Martha’s Vineyard is, perhaps, the only place where one can make good friends during the course of a 10 minute bus ride. On the way to Oak Bluffs, I eagerly asked two lovely women what they wish they knew when they were my age.
“Men are stupid!” J. said, emphatically. “Doesn’t matter if they’re rich, poor, old, young, fat, or skinny. But you can’t let them know you think they’re stupid.”
Her friend M. chimed in. “They really are. And that’s why you always need to have your own life. Even when you’re married and have children. Keep a little bit of you for yourself. And always, ALWAYS stay close to your girls.”
“Not all of your girls will be real, mind you,” J interrupted. “But the real friends, well, they’ll be there for you no matter what happens. And you really need to hold on to them.”
Navigating friendships in my late twenties has been, in a word, challenging. 2 of my best friends live a 6 hour drive away in different directions. My friends here are busy writing dissertations and working several different jobs.
And like most twenty and thirty-somethings, when we do get together for dinner or drinks, it is after a series of complicated negotiations: there is usually only a sliver of overlapping free time between us. My closest friend here knows my schedule, and I know hers, so we carefully arrange teas and movie dates around our teaching and time with the men in our lives.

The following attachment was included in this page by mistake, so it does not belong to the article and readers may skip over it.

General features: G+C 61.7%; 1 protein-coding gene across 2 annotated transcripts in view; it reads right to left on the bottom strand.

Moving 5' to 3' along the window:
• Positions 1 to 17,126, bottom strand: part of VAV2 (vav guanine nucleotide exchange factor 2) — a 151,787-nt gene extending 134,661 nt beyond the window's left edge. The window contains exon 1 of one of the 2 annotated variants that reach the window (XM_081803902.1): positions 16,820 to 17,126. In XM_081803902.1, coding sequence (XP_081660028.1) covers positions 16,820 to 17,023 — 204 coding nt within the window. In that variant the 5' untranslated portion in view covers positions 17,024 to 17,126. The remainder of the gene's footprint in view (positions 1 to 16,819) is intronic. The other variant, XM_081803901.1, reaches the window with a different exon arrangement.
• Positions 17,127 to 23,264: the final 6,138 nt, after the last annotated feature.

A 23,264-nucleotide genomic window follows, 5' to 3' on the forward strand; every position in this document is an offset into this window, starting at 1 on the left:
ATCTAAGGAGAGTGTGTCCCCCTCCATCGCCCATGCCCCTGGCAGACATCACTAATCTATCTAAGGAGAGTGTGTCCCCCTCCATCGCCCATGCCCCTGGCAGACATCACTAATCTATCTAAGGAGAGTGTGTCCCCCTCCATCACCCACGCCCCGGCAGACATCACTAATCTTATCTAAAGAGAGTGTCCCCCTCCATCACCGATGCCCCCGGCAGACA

Today, I found myself surrounded by and in touch with amazing, beautiful, and strong women. In between discussions about our fears, insecurities, desires and dreams, we complimented each other on our dresses. This evening, the phone was hot on my ear as I continued to solidify new friendships. We complained about past loves, and the insane work schedules we’re subjected to. We had philosophical conversations about Jesus and about the children we want to have.
And yes, we even talked about hair.
In the midst of all of the talk about trifling ex-es and current love interests, I heard one thing: thank God for my friends. I have such good friends. I don’t know what I would do without my friends.
Because when everything hits the fan, and you’re tired of praying, and you don’t want to burden your family, your girls–your *real* girls, the ride or die girls, the hold your hair back girls, the fix your weave girls, the borrow your lipstick girls, the call your ex and tell him off girls–they’ll be right there with you.
be a good friend,